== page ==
to continue to use the original MTA after switching ISPs or after
                    a password reset... Then the client may keep trying to send
                    repeatedly.

                    A soft fail is in this case a feature from the perspective of the
                    misconfigured client, but may increase load at the ISP if the client
                    generates enough traffic. All in all, perhaps a rather small risk,
                    since clients liable to be misconfigured this way are unlikely to
                    constitude a substantial fraction of the ISPs mail load.

                    --
                    Viktor.
                  • Reindl Harald
                    ... that one is a temporary and the other a permenently error? that i can hardly complain that Apple Inc. is a idiotic company by trying again and again send
                    Message 9 of 10 , Apr 29, 2013
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                      Am 29.04.2013 01:52, schrieb Stan Hoeppner:
                      > On 4/28/2013 9:52 AM, Reindl Harald wrote:
                      >> Am 28.04.2013 14:41, schrieb Wietse Venema:
                      >>> Reindl Harald:
                      >>>> 454: smtpd_relay_restrictions = permit_mynetworks, permit_sasl_authenticated, defer_unauth_destination
                      >>>> 554: smtpd_relay_restrictions = permit_mynetworks, permit_sasl_authenticated, reject_unauth_destination
                      >>>>
                      >>>> was the default changed from 2.10-devel to 2.10 final?
                      >>>
                      >>> defer_unauth_destination etc.. is the default safety net for
                      >>> sites that haven't set smtpd_relay_restrictions
                      >>
                      >> ah, i remembered correct it was set by "postfix upgrade-configuration"
                      >> at the bottom of "main.cf", maybe the "safety net" should be the
                      >> same as "postconf -d" which is "reject_unauth_destination"?
                      >
                      > What practical difference do you see between these two reject codes?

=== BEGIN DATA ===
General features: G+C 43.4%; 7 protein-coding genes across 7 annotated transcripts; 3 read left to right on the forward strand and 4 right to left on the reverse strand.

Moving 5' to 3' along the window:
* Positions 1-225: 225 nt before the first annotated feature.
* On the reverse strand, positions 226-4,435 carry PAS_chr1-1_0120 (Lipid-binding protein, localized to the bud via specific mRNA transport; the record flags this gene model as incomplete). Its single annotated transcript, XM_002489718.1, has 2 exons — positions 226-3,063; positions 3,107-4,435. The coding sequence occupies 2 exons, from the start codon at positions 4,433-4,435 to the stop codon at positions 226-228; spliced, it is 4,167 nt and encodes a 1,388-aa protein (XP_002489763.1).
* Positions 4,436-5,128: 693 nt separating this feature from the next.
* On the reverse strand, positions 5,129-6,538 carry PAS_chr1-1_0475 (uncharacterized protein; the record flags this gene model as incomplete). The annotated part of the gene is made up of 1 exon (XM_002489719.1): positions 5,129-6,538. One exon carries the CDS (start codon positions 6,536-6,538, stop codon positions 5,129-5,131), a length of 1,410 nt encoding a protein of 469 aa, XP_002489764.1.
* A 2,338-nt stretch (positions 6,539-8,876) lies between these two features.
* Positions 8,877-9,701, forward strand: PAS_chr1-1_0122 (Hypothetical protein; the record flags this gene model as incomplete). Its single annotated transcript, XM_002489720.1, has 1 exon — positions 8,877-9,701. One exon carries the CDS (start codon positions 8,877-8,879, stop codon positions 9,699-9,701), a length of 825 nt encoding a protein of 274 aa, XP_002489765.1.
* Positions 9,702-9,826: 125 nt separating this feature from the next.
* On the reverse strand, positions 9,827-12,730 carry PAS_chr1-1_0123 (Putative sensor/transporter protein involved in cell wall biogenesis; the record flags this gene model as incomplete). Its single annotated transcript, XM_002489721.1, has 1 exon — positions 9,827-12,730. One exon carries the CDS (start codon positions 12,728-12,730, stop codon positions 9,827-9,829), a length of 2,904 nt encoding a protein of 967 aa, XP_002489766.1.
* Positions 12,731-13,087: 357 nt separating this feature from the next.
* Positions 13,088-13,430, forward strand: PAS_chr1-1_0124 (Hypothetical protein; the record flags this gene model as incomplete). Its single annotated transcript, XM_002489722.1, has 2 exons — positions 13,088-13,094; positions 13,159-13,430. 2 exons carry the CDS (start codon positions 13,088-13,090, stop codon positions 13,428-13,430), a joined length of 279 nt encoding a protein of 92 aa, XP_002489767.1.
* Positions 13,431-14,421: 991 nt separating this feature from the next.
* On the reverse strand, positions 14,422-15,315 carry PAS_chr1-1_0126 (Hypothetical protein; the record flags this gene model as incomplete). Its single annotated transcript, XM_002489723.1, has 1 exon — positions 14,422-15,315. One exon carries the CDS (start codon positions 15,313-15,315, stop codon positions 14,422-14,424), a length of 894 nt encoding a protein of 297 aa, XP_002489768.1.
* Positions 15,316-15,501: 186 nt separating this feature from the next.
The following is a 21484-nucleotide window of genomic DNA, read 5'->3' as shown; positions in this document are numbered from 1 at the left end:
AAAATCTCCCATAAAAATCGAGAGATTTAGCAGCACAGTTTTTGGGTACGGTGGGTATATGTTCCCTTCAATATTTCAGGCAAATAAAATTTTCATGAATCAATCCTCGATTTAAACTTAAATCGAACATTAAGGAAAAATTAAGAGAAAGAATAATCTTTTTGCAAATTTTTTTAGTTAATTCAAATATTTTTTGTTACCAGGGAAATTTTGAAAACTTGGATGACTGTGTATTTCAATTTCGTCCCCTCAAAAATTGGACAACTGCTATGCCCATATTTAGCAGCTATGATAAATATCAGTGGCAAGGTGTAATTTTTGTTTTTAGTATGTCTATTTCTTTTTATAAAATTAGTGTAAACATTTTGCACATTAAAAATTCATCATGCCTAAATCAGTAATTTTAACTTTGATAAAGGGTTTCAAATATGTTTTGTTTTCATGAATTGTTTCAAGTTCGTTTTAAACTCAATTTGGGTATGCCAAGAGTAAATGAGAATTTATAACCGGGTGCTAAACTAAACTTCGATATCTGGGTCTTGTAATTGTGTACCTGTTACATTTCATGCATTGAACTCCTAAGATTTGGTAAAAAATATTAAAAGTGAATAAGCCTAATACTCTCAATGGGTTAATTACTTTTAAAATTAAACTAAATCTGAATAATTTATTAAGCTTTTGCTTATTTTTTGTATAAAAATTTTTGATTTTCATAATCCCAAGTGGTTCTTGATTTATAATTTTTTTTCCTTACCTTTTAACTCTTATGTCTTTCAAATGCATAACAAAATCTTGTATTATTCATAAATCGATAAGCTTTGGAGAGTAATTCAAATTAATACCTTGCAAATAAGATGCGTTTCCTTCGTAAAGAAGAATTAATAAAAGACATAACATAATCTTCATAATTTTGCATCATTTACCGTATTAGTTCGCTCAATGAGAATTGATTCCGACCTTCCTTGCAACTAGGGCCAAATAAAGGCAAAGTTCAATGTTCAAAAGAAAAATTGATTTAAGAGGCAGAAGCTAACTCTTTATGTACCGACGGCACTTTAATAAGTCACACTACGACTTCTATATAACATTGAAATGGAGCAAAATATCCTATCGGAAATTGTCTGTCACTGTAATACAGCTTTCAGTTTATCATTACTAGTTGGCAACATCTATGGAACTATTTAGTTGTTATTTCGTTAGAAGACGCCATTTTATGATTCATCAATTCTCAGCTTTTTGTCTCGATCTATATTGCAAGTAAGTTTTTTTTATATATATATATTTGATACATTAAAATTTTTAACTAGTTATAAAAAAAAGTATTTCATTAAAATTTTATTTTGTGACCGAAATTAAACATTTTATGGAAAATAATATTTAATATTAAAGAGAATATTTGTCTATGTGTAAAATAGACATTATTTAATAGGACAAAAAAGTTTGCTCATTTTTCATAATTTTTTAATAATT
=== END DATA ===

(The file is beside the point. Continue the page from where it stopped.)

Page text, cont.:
> The client in this transaction is almost certainly not an MTA. It's
                      > most likely rat/malware, which typically either:

                      that one is a temporary and the other a permenently error?
                      that i can hardly complain that Apple Inc. is a idiotic company
                      by trying again and again send mails from iPhones without
                      SMTP-Auth even after a hard-error when i randomly answer
                      with a soft error?

                      > And BTW, reject_unknown_reverse_client_hostname would have rejected much
                      > earlier. This IP returns NXDOMAIN. Why aren't you using
                      > reject_unknown_reverse_client_hostname?

                      because it does not matter on a machine which is not MX for any single domain
                    • Reindl Harald
                      ... uhm as i said: * the machine is not MX for any single domain * the machine must not accept any unauthenticated message * and so any aerror is NOT tenporary
                      Message 10 of 10 , Apr 29, 2013
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                        Am 29.04.2013 06:10, schrieb Stan Hoeppner:
                        > On 4/28/2013 7:33 PM, Viktor Dukhovni wrote:
                        >> There is an important difference, which is why the defer variant
                        >> is used as a safety net, and the use-case is precisely when the
                        >> client is an MTA.
                        >
                        > Apparently I didn't make my point clear, which is that a hard fail isn't
                        > necessary here, and that a temp fail is preferable to cover all client
                        > types. I think Reindl was advocating a hard fail. I was countering his
                        > argument

                        uhm as i said:

                        * the machine is not MX for any single domain
                        * the machine must not accept any unauthenticated message
                        * and so any aerror is NOT tenporary until smtp auth is used